Eight Billion people: Now what?

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The G20 leaders led the world in celebrating the 8 billion mark of the world’s human population on the 15th of November 2022 in Bali, Indonesia. This happened under the shadow of war and the post-Covid 19 pandemic.

 

It has taken close to eleven years to close the ranks of 7 billion to 8 million people and the drivers of the accelerated population growth are said to be the world’s poorest nations (Victor, 2022). What raises eyebrows are the questions which arise thereof; what are the causes of this poverty? Can the world sustain the 8 billion or more? What are institutions (Multilaterals), governments, Corporates and civil societies doing about it? Time and again several mitigating strategies against poverty have been put up by governments, multilateral agencies and even civil society but it seems that the world scarpers more to poverty. The World Bank (2022) notes that there is a continued reduction of extreme poverty at the global level. Between the years 2012 and 2015, global poverty fell by 2.8 percentage points (from 12.9-10.1percent) and by 1.5 percentage points in the period 2015-2018 (Aguilar, et al., 2022).

A myriad of corrective measures to the containment of this explosive population growth imagined as the mainstay of poverty have been put up in place, however, it is mainly just in principle by many stakeholders. With the exclusion of the public sector, the private sector in the fields of water, sanitation, food and health industries has one of the biggest roles and opportunities in eradicating and minimizing poverty. The complexity within which the private sector is set leaves little for poverty eradication and economic development, they play by a different set of rules hence the dereliction of avenues for participation in poverty eradication (Asian Development Bank, 2012). Some of the strategies and corrective measures would be for instance public-private partnerships, mandatory engagement in corporate social responsibility initiatives, deliberately focused community development initiatives and indulging in specific infrastructural development.

The capacity of many private sector entities in the advanced nations more than exceeds the economies of several poor nations. That fact notwithstanding, the same business entities would still do business in poor countries. For instance, Ramasamy and  Yeung (2022) are of the opinion that some organisations in developed and developing economies have invested in poor economies in order to exploit cheap labour, abundant natural resources and poor-quality and ineffective institutional commitments. Yusuf and Omoteso (2022) suggest that there is a necessity to combine and possibly contrast business ethical responsibility and responsiveness, their contribution to the common good with the overall business profits. On the other side, it is proposed that organisations’ performance should not be restricted to financial performance and the repatriation of dividends alone, non-financial performance should be emphasised and especially in terms of societal impact on poverty reduction.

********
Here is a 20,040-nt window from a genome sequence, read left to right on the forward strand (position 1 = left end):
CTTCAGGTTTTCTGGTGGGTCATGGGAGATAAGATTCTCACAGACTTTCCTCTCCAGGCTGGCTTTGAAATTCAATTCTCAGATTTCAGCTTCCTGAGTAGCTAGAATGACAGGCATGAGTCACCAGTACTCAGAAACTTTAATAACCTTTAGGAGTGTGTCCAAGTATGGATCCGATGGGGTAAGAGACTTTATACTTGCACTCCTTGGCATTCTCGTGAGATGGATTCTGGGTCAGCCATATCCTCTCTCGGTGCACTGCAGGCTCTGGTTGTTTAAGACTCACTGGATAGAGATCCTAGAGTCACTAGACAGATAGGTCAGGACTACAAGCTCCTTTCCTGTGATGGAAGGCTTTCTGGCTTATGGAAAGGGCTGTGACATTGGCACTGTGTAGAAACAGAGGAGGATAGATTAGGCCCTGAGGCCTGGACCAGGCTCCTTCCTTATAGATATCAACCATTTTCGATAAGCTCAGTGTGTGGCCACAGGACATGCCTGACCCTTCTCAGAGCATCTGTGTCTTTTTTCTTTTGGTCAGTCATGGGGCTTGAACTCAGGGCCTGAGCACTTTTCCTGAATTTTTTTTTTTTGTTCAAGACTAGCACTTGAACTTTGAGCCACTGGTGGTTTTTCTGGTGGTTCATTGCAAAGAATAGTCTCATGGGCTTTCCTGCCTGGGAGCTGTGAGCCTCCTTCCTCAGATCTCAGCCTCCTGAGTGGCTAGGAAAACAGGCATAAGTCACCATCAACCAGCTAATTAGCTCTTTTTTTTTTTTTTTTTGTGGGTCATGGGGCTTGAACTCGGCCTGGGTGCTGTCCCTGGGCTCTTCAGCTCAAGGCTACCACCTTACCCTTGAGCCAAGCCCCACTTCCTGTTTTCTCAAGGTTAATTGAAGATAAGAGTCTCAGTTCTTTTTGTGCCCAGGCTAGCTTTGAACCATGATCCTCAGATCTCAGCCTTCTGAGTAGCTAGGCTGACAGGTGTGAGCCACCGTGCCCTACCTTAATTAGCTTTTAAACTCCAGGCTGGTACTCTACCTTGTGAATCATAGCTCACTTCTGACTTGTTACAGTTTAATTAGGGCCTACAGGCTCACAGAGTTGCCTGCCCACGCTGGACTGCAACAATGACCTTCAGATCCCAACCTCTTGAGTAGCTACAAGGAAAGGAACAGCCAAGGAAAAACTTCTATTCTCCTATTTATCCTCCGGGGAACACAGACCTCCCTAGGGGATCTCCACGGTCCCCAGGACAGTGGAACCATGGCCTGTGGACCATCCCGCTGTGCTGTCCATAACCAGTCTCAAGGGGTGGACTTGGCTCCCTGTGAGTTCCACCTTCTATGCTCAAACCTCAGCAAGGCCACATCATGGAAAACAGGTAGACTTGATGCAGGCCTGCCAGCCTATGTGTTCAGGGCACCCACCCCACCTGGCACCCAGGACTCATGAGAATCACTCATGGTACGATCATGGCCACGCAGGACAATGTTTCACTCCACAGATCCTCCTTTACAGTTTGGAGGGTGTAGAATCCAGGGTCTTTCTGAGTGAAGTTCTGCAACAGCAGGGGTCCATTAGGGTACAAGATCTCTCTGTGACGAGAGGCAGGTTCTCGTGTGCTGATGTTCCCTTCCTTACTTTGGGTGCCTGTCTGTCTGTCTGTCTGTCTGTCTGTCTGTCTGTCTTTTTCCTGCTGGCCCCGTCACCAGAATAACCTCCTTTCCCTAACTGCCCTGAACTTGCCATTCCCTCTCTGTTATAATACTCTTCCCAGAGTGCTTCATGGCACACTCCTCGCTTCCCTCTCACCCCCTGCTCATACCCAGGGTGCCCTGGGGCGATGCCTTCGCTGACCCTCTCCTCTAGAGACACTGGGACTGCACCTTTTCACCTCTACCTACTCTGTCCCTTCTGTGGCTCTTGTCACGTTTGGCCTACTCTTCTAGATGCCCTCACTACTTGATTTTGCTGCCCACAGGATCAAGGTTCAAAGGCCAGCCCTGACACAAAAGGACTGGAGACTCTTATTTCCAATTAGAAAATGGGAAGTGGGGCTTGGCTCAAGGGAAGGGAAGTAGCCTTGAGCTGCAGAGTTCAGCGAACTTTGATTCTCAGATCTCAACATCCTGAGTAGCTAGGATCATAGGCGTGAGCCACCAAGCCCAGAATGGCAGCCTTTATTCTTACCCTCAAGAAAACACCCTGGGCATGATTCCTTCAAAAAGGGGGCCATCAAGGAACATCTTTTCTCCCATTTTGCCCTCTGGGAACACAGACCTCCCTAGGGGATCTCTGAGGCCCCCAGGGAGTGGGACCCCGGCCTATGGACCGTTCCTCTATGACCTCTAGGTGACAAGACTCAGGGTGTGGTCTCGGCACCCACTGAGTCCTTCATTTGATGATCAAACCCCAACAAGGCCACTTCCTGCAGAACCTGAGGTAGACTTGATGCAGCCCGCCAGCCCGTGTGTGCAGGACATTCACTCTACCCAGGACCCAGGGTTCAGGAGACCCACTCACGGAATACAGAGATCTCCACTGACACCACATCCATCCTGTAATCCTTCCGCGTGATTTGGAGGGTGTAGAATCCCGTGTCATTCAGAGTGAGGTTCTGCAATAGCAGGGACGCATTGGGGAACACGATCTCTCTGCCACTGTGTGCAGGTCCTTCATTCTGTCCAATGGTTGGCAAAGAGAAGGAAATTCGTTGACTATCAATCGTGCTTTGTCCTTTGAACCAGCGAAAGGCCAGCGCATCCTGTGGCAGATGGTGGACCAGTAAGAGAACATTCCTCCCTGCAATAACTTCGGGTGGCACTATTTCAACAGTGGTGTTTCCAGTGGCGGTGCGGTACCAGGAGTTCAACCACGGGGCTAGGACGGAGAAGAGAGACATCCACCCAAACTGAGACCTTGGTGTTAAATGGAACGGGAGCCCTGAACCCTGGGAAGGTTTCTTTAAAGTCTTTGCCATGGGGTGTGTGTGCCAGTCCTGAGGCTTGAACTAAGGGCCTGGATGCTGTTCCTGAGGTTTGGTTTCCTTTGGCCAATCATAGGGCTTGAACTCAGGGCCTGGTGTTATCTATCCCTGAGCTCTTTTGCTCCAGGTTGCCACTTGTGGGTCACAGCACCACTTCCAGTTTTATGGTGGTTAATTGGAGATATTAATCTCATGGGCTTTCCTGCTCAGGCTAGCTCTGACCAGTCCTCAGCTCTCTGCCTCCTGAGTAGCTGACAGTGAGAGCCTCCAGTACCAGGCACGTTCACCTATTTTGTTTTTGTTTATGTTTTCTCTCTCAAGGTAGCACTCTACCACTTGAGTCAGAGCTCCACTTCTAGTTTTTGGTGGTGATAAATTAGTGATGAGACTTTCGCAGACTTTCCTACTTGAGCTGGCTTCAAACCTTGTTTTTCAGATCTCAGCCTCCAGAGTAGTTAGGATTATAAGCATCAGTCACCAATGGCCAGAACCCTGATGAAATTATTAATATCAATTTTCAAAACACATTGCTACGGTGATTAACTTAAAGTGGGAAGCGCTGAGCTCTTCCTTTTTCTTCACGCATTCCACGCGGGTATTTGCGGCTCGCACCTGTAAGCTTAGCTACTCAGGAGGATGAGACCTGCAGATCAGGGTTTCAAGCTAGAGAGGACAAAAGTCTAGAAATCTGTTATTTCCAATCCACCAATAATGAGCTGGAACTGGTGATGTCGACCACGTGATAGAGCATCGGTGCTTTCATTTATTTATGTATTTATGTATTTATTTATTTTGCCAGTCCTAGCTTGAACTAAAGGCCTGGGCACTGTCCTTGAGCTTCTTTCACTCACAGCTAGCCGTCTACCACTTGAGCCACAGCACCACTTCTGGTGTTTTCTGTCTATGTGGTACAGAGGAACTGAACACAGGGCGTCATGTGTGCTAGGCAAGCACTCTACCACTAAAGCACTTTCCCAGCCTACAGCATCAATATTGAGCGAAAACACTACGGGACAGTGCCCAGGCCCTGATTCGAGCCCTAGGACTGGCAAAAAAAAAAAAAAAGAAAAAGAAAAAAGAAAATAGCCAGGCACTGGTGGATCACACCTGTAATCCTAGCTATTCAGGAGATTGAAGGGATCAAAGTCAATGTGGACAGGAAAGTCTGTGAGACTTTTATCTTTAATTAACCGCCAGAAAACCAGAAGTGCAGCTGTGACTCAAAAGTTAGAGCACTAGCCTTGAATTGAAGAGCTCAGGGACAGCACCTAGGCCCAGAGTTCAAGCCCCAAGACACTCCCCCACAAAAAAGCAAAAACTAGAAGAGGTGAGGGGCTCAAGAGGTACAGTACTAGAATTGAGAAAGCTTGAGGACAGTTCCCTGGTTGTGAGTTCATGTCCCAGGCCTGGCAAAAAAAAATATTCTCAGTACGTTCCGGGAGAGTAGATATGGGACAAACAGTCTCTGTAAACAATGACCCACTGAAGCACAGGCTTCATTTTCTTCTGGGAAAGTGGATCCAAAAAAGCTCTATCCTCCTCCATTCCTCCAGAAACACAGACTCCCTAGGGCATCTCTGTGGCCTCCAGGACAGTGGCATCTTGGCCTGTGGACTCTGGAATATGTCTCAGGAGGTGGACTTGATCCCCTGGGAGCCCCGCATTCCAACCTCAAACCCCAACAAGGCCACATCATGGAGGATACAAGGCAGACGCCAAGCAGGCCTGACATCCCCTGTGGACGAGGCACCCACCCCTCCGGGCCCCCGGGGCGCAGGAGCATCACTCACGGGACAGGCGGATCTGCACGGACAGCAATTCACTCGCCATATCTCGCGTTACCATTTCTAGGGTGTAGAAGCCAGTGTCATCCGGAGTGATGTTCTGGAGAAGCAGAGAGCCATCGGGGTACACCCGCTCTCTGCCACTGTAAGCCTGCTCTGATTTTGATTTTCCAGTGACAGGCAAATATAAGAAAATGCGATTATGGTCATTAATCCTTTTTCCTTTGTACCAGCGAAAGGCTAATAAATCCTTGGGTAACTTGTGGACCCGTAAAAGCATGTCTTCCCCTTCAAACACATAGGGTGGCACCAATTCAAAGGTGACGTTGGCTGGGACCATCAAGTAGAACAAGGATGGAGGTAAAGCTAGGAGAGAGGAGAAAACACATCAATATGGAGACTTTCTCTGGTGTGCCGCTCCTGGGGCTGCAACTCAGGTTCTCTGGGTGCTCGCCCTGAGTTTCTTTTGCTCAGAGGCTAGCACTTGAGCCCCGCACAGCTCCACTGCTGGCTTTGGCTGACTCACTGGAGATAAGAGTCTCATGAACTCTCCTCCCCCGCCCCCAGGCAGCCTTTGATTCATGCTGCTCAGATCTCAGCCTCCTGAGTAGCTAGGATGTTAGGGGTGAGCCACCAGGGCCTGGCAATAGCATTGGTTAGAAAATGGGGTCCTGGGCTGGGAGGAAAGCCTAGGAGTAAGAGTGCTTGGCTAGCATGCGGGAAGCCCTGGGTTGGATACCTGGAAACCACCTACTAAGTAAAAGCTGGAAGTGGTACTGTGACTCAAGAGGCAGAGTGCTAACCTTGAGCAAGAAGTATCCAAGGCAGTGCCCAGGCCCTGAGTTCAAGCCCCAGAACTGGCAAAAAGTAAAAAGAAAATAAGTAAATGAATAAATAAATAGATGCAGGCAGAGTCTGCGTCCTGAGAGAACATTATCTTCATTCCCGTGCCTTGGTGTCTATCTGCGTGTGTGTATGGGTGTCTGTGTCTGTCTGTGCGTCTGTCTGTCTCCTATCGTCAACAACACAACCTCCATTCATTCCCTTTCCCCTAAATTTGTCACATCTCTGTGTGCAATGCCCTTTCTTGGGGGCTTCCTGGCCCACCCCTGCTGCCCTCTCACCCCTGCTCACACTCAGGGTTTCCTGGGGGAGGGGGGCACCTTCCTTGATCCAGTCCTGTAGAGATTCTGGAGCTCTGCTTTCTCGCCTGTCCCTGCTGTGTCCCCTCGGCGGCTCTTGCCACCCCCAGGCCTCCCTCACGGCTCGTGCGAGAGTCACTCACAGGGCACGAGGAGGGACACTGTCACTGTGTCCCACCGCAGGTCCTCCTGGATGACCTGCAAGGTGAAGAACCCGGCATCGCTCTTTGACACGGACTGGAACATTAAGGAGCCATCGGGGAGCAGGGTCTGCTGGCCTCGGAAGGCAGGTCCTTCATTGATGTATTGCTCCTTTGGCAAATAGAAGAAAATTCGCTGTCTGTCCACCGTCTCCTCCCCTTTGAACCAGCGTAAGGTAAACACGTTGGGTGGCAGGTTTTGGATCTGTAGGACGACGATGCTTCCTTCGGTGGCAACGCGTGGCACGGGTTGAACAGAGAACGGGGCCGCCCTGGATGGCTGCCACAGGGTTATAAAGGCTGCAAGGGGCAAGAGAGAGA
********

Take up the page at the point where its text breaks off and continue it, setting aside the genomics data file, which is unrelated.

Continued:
Protagonists of the open market would argue that it is all about demand and supply, however, the writer of this knowledge update feels that corporate entities need to have a humane face. In their research, Sapena, Almenar, Apetrei, Escrivá and Gil (2018) concluded that when corporates create employment opportunities and lessen income inequalities it automatically leads to poverty eradication.

In conclusion, though poverty has been counted as one of the reasons for the unfettered population explosion, its reduction should not be the prerogative of the public sector alone. The private sector should equally take this gargantuan role of poverty reduction on its wake.

 

References.

Aguilar, R. A., Eilertsen, A., Fujs, T., Lakner, C., Mahler, D. G., & Nguyen, M. C. (2022, 11 15). Data Blogs. Retrieved from World Bank Blogs: https://blogs.worldbank.org/opendata/april-2022-global-poverty-update-world-bank

Asian Development Bank. (2012). Profits and Poverty: How the Private Sector is Helping to Change the Fortunes of the Poor. Manila: Asian Development Bank.

Ramasamy, B., & Yeung, M. (2022). China's outward foreign direct investment (OFDI) to developing countries: The case of Central and Eastern Europe (CEE). Journal of the Asia Pacific Economy, 27(1), 124-146.

Sapena, J., Almenar, V., Apetrei, A., Escrivá, M., & Gil, M. (2018). Some reflections on poverty eradication, true development and sustainability within CST. Journal of Innovation & Knowledge, (), S2444569X18300052–. doi:10.1016/j.jik.2017.

Victor, D. (2022). World Population Reaches 8 Billion, U.N. Says. New York: New York Times.

World Bank. (2022, 11 16). Poverty and Inequality Platform. Retrieved from The World Bank Web site: https://pip.worldbank.org/home

Yusuf, H. O., & Omoteso, K. (2022). Access to Medicine in Developing Countries: Elevating State Obligations Over Corporate Profit. Indiana Journal of Global Legal Studies, 29(1), 131.


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